WPC: Curves I have seen

For this week’s Photo Challenge, Cheri says “Get inspired by the curves around you. From curves in architecture to bends in nature to man-made undulations.”

I think the most impressive curved piece of architecture I’ve ever seen, is the Colosseum in Rome. Opened in AD 80, it was the largest amphitheatre of the Roman Empire, and for many years was the site of gory combats between man and beast.

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Not too far away from the Colosseum, in the heart of  the Vatican City, is the curved dome of St Peter’s Basilica, designed by Michelangelo and completed in 1590, twenty-six years after his death. This is the largest dome of Christianity in the world, being 136m high and 42 m in diameter.

SANYO DIGITAL CAMERANot to be outdone, today hubby is busy spackling his dome, which is nowhere near as big or fancy as Michelangelo’s, but a lot of work nevertheless. I hope it doesn’t take 44  years to complete.

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In Barcelona are many examples of the gorgeously curvy architecture of Antoni Gaudi. In 1984, La Padrera one of Gaudí’s main residential buildings which has to be one of the most imaginative houses in the history of architecture, was recognised by UNESCO, as World Heritage

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Man has designed beautiful curves, but Mother Nature really does have the best curves of all, and here is a beautiful curve of a rainbow at Victoria Falls in Zimbabwe.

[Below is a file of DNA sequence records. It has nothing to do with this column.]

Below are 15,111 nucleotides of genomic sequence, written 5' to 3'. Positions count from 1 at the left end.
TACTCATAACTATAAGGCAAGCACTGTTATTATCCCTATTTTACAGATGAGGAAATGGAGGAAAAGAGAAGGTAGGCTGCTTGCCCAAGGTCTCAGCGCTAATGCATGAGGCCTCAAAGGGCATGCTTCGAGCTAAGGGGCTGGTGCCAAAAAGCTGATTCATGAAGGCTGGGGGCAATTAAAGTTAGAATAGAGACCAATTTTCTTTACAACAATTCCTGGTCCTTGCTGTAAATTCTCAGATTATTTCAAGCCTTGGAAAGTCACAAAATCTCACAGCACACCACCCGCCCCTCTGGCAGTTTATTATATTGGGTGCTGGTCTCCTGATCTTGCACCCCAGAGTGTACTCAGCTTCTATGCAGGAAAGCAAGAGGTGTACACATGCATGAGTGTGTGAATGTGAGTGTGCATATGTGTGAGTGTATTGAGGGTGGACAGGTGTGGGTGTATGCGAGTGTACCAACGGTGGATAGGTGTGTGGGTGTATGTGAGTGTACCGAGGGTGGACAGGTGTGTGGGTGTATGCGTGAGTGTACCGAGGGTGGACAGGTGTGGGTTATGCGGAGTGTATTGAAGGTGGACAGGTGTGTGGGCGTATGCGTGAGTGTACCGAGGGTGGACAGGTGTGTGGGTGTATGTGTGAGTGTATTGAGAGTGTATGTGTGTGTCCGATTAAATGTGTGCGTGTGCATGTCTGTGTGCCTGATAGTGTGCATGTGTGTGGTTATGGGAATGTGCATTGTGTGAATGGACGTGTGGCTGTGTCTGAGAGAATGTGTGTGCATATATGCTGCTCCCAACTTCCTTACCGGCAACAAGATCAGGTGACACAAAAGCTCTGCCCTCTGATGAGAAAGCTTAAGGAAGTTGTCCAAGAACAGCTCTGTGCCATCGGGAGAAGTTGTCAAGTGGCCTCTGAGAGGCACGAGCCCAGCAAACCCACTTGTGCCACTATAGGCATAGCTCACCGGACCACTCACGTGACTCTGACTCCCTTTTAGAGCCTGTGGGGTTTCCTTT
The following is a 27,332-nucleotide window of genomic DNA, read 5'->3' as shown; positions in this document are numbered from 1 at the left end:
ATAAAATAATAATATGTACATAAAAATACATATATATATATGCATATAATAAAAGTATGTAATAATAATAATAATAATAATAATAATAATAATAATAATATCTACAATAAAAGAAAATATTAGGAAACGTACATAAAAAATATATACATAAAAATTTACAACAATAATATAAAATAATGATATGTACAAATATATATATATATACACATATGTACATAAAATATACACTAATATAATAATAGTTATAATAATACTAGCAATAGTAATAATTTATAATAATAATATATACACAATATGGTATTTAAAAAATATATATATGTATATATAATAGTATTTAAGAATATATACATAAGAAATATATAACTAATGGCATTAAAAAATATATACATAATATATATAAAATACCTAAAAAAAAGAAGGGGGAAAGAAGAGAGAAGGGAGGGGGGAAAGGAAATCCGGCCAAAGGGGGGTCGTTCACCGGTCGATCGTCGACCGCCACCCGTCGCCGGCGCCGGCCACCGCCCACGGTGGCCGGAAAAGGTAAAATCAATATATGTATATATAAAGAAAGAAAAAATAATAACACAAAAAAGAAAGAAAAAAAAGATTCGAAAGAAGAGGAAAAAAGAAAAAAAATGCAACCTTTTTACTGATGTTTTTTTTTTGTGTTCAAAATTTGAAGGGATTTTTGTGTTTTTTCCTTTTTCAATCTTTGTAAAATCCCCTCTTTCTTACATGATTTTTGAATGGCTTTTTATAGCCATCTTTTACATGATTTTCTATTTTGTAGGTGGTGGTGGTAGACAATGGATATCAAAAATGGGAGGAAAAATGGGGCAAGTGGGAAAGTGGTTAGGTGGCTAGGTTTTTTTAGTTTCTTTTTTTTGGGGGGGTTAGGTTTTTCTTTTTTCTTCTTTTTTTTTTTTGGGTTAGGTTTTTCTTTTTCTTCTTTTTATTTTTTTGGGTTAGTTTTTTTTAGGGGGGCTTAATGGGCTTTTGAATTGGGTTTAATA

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My post wouldn’t be complete without a couple of my Backyardigans, Tommy and Theresa the painted turtles, with their perfectly curved homes which they carry around on their backs.

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I hope you’re all having a wonderful weekend. Tomorrow I’ll have to prise hubby away from his work on the house, and take him out for a Father’s Day dinner.

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Broken, but still Picture-Perfect: for Ailsa’s Travel Theme

Ailsa’s Travel Theme this week is ‘Broken’. Some things are really photogenic when they’re broken and in ruins, and millions of tourist every year, pay good money to visit them and take endless photos like these.

The Colosseum, one of Italy’s most treasure landmarks, was completed in 80 AD, and has been crumbling for many centuries.

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I wonder if the labourers who built it, ever imagined that their efforts would one day look like this.  I’m sure that those unfortunate people who perished here, would be astonished to know that, way in the future, it would be such a popular tourist attraction.

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There is so much ‘broken’ stuff in Rome, and I was quite happy to walk my legs off, in order to see as much of it as possible.

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Do you also have a love affair with ruined buildings and broken stuff? If so, you may want to join in Ailsa’s challenge this week.

Oh yes, before I go, here’s a dumpster full of broken stuff outside our ‘abandoned house’. This is the second one that hubby has filled! He’s certainly been having a smashing time. 🙂

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